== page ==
Are you familiar with the term “lifestyle video?”
I’ve written several blogs about these real estate marketing vehicles over the past few years, and today I want to go back to the idea.
Let me show you two very different approaches to using video, and characters, to showcase the features of a home – and hopefully sell it!
As I said, I’ve written a lot about real estate “lifestyle” videos in the past.
My favourite is still the West Hollywood listing from back in 2015 that showed an early-50’s male leaving the house in a sports car, leaving his wife at home to have pillow-fights with her friends. I just felt it perfectly captured the cliché of the man who would want to buy the home, and the fantasies he has – realistic or not.
Here’s the blog: “Real Estate Lifestyle Videos” – July 20th, 2015
Today’s videos are very different.
I don’t want to spoil the “reveal” in either, so let me just get right into them.
Well? Did you like it?
I did. A lot!
Maybe it’s because I’m a huge A-Ha fan. I don’t think Norwegian synth-pop really gets the respect it deserves.
But also because it “got me.” I had no idea what was about to happen as that garage door rolled up, but I knew it was going to be good!
The video goes on way too long, and the gimmick loses its effectiveness.
But as for whether or not this would really work in selling the home, I’m not sure.
It’s funny, fun to watch, and makes you laugh. Is that really what you want when selling your home – somebody laughing at a person inside it?
I think there’s a difference between “creativity” and “effectiveness,” and that’s really the key with real estate lifestyle videos, and/or those that are less on the “lifestyle” side, and more on the humourous or innovative side.
Recall the now-infamous video from 2017 that showed a clumsy and somewhat sexualized housewife cooking and making drinks for her husband and his d-bag friends, who drank wine and smoked cigars on the terrace. The video has long-since been taken down, so you’ll just have to dive deep into your memory bank.
There was so much uproar over that video, and at the time, I went on record defending the agent.
I still do, and still would.
Because it worked!
I’m not going to invade anybody’s privacy here, but let’s just say that the buyer was somebody who was attracted via the video, and who might be labelled as fitting into the target demographic.
The video worked. It got the property sold.
But does a Realtor showing the same dance move in each room of a house with 80’s synth-pop playing in the background really sell the house?
You decide whether humour and innovation is the “best” way to showcase a home.
Now here is a completely different approach to selling a home.
I’m not going to spoil this one for you, so watch it.
When I say “completely different,” honestly, you have no idea what this woman is about to say. And watch to the end, trust me.
What do you think?
How would you describe this video in one word?
Weird. Yes, that’s fair. It’s a bid odd.
But I think the word I came up with was “dark.”
Maybe “morbid,” but as the character told us, “We really don’t need to go into it.”
The video started well: “My name’s Elise.”
Great, nice to meet you, Elise!
It’s nice to make a personal connection to the home. So few people do that these days.
Meeting the homeowner in a video has some value, and who better to show off the home’s features?
But then the video gets weird.
“I can still remember how hot it was on March 24th, 2009…..”
When she said, “….how hot it was on March 24th, 2009,” I got this flashback from Linda Connor in Terminator 2:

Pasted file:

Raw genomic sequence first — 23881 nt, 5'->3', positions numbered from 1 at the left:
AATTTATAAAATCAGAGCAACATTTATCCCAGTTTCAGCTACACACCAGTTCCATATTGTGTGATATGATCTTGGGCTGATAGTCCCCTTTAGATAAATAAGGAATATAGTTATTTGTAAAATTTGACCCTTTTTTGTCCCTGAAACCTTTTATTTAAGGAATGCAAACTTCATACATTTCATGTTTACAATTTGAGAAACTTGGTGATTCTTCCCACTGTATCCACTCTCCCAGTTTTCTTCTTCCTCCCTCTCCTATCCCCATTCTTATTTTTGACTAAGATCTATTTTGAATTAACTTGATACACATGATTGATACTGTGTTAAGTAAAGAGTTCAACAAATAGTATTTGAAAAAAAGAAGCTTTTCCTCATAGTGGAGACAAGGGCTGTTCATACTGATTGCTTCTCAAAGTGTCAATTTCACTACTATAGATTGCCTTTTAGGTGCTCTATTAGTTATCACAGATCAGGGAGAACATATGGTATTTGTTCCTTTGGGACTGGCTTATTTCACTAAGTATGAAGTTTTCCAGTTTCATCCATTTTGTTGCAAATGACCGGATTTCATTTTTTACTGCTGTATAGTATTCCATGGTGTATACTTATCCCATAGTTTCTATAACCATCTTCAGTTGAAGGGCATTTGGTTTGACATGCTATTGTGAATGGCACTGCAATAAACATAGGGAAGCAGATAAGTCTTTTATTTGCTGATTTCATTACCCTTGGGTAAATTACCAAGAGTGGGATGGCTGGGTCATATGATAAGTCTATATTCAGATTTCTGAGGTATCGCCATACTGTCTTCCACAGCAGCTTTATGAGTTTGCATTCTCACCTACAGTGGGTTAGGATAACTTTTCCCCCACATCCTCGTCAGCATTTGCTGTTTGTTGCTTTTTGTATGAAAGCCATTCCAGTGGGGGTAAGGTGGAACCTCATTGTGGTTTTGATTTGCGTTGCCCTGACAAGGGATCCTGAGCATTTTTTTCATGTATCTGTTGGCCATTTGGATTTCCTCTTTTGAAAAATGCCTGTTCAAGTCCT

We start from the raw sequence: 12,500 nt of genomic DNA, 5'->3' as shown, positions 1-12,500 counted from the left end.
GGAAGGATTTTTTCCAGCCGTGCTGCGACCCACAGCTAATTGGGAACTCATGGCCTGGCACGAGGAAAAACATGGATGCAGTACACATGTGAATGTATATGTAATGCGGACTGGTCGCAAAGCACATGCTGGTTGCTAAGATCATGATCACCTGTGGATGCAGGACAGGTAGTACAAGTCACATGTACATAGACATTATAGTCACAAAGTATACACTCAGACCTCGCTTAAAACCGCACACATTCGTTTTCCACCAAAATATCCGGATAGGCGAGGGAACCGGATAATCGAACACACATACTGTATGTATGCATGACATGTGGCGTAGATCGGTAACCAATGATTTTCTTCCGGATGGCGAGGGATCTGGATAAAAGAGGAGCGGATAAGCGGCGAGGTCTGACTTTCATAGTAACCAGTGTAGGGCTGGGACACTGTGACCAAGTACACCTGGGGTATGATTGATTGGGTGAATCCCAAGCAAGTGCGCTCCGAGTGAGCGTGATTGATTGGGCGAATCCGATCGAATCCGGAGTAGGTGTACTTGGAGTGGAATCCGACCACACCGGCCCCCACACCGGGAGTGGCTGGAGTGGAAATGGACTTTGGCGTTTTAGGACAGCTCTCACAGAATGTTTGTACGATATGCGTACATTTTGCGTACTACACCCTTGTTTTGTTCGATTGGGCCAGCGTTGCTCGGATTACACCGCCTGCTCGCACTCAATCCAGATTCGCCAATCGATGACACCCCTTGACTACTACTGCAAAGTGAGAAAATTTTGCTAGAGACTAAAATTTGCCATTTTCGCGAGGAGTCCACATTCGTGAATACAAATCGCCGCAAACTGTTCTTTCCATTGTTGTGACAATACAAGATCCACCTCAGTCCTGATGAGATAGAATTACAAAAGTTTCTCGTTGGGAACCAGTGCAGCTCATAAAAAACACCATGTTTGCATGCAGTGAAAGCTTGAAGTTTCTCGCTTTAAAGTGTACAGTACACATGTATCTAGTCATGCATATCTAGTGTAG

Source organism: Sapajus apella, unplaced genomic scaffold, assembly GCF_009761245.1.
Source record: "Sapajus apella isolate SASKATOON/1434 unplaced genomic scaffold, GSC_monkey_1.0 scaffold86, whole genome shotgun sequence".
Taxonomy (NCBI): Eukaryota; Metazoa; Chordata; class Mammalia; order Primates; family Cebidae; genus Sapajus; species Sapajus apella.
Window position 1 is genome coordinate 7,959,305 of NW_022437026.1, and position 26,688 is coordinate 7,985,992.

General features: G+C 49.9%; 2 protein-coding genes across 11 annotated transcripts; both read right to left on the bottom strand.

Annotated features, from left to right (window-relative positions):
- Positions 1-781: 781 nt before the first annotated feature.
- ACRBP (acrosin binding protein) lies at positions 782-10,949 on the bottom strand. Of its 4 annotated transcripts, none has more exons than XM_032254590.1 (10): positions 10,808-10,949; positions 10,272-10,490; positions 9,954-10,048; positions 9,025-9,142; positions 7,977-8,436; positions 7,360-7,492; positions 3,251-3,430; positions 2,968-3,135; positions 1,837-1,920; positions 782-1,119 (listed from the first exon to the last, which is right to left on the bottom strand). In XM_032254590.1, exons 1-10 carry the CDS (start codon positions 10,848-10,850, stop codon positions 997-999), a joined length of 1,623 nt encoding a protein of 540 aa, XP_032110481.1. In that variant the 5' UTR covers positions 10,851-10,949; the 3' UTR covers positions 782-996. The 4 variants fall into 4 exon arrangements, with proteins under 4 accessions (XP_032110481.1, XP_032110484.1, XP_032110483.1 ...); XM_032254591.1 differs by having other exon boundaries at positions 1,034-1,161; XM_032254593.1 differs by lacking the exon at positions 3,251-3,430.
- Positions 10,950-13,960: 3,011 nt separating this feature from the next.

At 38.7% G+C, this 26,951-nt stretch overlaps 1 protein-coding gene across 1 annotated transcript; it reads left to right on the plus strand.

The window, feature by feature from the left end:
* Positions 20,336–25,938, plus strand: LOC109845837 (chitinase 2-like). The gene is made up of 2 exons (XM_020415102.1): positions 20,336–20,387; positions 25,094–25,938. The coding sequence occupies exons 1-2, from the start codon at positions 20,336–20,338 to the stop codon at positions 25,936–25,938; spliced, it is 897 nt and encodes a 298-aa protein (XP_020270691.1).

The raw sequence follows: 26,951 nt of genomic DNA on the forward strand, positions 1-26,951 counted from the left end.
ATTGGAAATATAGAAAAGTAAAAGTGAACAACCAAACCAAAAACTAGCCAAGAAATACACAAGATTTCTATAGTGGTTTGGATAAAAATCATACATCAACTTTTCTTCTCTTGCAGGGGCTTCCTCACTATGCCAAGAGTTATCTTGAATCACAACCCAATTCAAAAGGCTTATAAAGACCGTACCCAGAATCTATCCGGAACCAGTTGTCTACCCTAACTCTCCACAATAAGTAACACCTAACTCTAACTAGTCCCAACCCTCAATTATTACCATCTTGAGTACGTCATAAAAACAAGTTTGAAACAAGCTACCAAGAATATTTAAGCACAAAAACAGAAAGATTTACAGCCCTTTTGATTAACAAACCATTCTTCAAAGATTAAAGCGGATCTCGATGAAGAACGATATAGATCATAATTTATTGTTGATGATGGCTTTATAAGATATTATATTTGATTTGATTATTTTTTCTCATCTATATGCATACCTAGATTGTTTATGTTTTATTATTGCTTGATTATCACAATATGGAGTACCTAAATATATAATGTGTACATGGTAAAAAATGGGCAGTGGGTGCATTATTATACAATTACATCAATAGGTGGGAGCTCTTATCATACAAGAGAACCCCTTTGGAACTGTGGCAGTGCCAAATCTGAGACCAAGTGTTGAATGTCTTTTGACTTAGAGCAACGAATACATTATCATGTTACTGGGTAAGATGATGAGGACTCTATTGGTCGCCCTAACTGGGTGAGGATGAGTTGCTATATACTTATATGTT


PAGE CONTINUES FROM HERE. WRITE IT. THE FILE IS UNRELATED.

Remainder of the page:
(NSFW – contains one bad word…)
Perhaps I was overly-obsessed with that movie in the mid-1990’s, and the scene is just stuck in my brain.
But either way, I was immediately reminded of this scene. The date, plus the reference to the temperature, and voila!
And then came this:
“….except I won’t be growing old.”
And suddenly you kind of felt where this was going.
You thought it can’t be going in that direction, and you hope this is a satire, but it’s not.
Then came the bombshell:
“….unless, of course, they find some miracle cure in the next ten years for what I’ve been diagnosed with.”
And this makes me want to buy this house…………why?
Sad, I know.
But was this the right avenue?
I just don’t understand the logic behind it.
“Pretty soon, I won’t be able to ride anymore. Today’s actually the first time I’ve ridden in months.”
Who is the target buyer for this property, via this video?
Is a buyer going to feel bad for the woman, and want to buy her home?
Or is the reference to “memories” suggesting that a buyer can pick up where this woman left off?
Is the video intending to target a similar active, outdoorsy, 30-something woman with a love of horses, who can essentially “take-over” the hopes and dreams that essentially remain with the home?
I want to put a positive spin on this so badly. But I just don’t think this really “works.”
Tell me if you think differently.
But since we discussed the concept of “stigma” in Monday’s blog, and we know that certain cultures in Toronto won’t go anywhere near a property where there’s been a death, I wonder how advertising that the current owner of the property is, in present tense dy-ing, would there be a buyer pool for the home?
Perhaps there’s a different market, and a different attitude toward impending death in Australia.
But I’m just so confused as to why somebody thought this was the best way to attract buyers to a property.
The Internet is full of good and bad advertising, in every industry.
If you’ve seen something out there in the real estate game that you think is worth watching, please paste the link below.
As an encore, I’ll provide you with one of my favourite videos from years’ past – San Diego’s rapping Realtor, who can’t match the audio to his lips, and basically stops trying to rhyme halfway through: